Ah, food for the soul from Francis of Assisi. Wonderful advice for us personally but not necessarily helpful advice if you are a State Treasurer in the U.S. States and municipalities are reeling today financially and trying to squeeze blood from every turnip. They need cash and they need it quick, especially from Washington. We all pay taxes annually to the Federal coffers. Washington in turn pays us in the form of Social Security and Medicaid, Federal grants, military and other procurement, and salaries for Federal workers.
What we pay in, however, is not exactly what we get back. Some states pay in a lot more than they get back and vice versa; some get a lot more back than they pay in. In a democracy with progressive tax rates this is the trade-off we live with; high-wage states with high tax receipts subsidize low-wage states with high social needs.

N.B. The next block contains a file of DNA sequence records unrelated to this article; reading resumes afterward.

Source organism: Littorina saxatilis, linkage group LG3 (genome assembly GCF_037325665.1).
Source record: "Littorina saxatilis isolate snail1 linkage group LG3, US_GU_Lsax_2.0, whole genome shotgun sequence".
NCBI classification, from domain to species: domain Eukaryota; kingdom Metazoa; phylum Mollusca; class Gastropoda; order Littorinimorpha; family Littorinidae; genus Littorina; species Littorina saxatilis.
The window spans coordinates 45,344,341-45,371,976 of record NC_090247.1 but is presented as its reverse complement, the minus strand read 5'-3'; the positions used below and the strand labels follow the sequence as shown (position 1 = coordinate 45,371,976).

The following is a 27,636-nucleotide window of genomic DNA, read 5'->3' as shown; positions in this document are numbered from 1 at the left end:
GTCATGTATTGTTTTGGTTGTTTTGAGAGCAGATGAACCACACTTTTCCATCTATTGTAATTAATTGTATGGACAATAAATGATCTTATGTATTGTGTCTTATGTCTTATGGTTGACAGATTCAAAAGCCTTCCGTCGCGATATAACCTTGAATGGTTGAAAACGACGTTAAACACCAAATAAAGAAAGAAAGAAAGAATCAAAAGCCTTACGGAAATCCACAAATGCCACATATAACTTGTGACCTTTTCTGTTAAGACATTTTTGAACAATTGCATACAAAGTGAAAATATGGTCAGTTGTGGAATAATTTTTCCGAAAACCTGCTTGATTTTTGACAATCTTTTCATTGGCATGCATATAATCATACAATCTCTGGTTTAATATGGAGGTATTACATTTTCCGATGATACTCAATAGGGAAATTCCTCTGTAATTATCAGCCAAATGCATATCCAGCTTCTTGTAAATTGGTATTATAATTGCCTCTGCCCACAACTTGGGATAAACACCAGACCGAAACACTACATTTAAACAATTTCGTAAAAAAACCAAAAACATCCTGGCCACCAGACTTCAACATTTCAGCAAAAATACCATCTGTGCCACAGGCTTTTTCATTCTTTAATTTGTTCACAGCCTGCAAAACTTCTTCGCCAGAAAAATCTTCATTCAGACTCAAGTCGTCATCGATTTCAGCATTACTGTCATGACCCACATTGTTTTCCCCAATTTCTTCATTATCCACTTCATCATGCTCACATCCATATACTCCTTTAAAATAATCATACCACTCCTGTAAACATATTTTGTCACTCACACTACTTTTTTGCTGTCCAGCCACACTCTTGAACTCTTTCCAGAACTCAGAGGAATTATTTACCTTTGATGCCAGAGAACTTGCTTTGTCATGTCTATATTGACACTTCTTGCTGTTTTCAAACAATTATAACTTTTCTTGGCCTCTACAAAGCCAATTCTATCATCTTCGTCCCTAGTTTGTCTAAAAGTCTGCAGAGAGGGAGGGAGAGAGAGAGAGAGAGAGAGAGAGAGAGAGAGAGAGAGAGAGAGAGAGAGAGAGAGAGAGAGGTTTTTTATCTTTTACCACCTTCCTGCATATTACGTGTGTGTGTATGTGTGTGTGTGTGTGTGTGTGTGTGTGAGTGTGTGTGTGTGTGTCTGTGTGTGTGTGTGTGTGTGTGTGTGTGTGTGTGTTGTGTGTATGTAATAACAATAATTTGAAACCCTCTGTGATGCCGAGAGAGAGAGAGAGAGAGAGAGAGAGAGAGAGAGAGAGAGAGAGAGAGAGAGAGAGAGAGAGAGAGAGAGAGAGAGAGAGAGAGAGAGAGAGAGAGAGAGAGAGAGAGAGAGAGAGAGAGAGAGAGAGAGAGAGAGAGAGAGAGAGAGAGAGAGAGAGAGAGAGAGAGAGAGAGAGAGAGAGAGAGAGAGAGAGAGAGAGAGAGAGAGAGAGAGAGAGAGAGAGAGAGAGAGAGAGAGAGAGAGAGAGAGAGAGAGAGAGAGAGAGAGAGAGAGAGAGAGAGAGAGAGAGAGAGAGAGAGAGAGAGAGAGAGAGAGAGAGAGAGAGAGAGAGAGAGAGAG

The chart below shows on a per capita basis the “Balance of Payments” each state runs with Washington. Connecticut, a high-income state, sends $2,254 more per capita to Washington than it receives back whereas Kentucky, a poorer state with good political connections (think Mitch McConnell), receives back $10,110 more per person than it sends in.
It is not perfect correlation but in general the wealthier East and West coast states are senders (New York, New Jersey, Massachusetts, Connecticut and to some extent California) while the poorer South (Alabama, Mississippi, West Virginia and Louisiana) are receivers. Then the politics take over. The East and West Coast are primarily Blue and Democratic while the South is generally Red and Republican. Every politician of every stripe is up in arms: we pay too much and receive too little!
Two of the most interesting outliers here are Virginia and Maryland, both wealthy states. They are also among the biggest receiving states; Virginia is actually the biggest. I guess they are testament to the old adage: “Where you stand depends on where you sit.” They sit conveniently right next to the fiscal spigot in Washington benefiting from big ticket Federal procurement contracts and Federal wages. No complaints from them.